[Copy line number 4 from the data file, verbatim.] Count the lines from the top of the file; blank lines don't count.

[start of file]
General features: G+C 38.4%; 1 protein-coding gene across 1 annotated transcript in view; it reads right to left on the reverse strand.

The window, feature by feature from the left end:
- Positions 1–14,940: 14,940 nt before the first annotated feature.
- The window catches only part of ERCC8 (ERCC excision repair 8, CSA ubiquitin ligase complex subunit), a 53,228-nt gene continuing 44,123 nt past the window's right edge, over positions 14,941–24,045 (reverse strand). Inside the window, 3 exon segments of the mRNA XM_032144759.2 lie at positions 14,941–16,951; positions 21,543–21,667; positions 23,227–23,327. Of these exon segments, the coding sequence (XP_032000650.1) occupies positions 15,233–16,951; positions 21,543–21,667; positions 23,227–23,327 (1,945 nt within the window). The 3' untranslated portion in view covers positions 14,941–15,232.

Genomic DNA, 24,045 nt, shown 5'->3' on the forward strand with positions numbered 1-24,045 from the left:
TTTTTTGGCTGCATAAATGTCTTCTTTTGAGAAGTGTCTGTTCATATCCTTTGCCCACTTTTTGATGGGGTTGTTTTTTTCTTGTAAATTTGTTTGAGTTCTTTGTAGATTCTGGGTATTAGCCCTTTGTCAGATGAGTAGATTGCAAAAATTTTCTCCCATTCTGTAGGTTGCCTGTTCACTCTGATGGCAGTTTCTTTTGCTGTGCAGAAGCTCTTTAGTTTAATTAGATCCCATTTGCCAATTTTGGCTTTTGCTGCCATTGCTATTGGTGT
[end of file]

- The window catches only part of ERCC8 (ERCC excision repair 8, CSA ubiquitin ligase complex subunit), a 53,228-nt gene continuing 44,123 nt past the window's right edge, over positions 14,941–24,045 (reverse strand). Inside the window, 3 exon segments of the mRNA XM_032144759.2 lie at positions 14,941–16,951; positions 21,543–21,667; positions 23,227–23,327. Of these exon segments, the coding sequence (XP_032000650.1) occupies positions 15,233–16,951; positions 21,543–21,667; positions 23,227–23,327 (1,945 nt within the window). The 3' untranslated portion in view covers positions 14,941–15,232.